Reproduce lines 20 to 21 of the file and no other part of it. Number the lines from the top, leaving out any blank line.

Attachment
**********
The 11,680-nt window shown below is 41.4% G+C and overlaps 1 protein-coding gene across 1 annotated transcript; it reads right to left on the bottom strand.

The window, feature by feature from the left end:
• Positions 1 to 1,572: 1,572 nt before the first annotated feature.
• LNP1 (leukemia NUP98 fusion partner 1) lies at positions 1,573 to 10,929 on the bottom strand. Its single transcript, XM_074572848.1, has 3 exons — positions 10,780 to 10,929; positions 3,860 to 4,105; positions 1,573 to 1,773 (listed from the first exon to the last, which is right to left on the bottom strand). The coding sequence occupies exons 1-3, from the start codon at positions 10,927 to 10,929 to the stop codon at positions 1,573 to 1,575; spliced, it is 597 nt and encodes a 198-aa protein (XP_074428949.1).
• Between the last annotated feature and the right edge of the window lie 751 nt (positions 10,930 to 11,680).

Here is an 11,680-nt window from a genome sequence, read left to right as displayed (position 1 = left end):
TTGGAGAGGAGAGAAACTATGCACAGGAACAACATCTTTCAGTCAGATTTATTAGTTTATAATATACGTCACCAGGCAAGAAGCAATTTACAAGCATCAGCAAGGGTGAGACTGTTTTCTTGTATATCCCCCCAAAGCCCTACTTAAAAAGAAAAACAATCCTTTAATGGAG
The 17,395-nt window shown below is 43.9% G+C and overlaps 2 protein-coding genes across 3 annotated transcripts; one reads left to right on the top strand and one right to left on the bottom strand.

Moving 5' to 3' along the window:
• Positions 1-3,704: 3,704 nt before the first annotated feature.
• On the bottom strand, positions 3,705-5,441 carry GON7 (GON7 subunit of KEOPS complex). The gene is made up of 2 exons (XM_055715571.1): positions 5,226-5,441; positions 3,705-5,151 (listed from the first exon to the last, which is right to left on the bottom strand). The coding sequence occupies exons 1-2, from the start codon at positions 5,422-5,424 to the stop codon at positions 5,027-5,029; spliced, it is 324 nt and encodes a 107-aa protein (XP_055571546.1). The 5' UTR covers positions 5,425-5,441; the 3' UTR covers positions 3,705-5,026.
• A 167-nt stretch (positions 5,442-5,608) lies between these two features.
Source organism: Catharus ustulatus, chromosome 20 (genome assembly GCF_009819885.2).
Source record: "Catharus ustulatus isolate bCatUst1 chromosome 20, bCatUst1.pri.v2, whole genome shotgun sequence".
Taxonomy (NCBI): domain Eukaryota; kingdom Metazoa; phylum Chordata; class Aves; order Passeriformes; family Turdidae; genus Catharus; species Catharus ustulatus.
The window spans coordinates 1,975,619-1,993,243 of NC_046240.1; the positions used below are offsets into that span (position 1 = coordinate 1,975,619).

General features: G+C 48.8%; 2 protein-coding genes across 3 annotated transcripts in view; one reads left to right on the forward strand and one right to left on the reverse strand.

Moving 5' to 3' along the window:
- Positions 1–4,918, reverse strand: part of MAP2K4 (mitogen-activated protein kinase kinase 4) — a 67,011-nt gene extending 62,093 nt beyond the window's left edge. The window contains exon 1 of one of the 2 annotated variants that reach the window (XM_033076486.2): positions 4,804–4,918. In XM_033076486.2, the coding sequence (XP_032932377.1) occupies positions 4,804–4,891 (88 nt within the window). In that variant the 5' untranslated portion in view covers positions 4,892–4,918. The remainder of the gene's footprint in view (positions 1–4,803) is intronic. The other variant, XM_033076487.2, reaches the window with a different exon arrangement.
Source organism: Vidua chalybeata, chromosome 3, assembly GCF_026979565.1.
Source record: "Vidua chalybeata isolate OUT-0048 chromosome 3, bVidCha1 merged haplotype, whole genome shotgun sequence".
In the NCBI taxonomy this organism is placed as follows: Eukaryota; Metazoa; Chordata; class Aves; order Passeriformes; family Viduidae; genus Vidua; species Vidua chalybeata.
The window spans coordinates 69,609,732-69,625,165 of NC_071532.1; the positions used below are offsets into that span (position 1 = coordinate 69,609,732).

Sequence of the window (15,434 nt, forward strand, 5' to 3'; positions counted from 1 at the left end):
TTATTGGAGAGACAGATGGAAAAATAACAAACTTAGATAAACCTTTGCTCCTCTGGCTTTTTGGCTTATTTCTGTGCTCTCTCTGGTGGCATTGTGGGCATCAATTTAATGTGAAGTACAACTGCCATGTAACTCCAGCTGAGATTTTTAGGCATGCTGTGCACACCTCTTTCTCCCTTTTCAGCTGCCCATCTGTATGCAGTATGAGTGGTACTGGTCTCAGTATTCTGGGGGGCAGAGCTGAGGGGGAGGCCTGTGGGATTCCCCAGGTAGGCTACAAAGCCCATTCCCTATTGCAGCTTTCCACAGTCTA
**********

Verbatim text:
Source organism: Vidua chalybeata, chromosome 3, assembly GCF_026979565.1.
Source record: "Vidua chalybeata isolate OUT-0048 chromosome 3, bVidCha1 merged haplotype, whole genome shotgun sequence".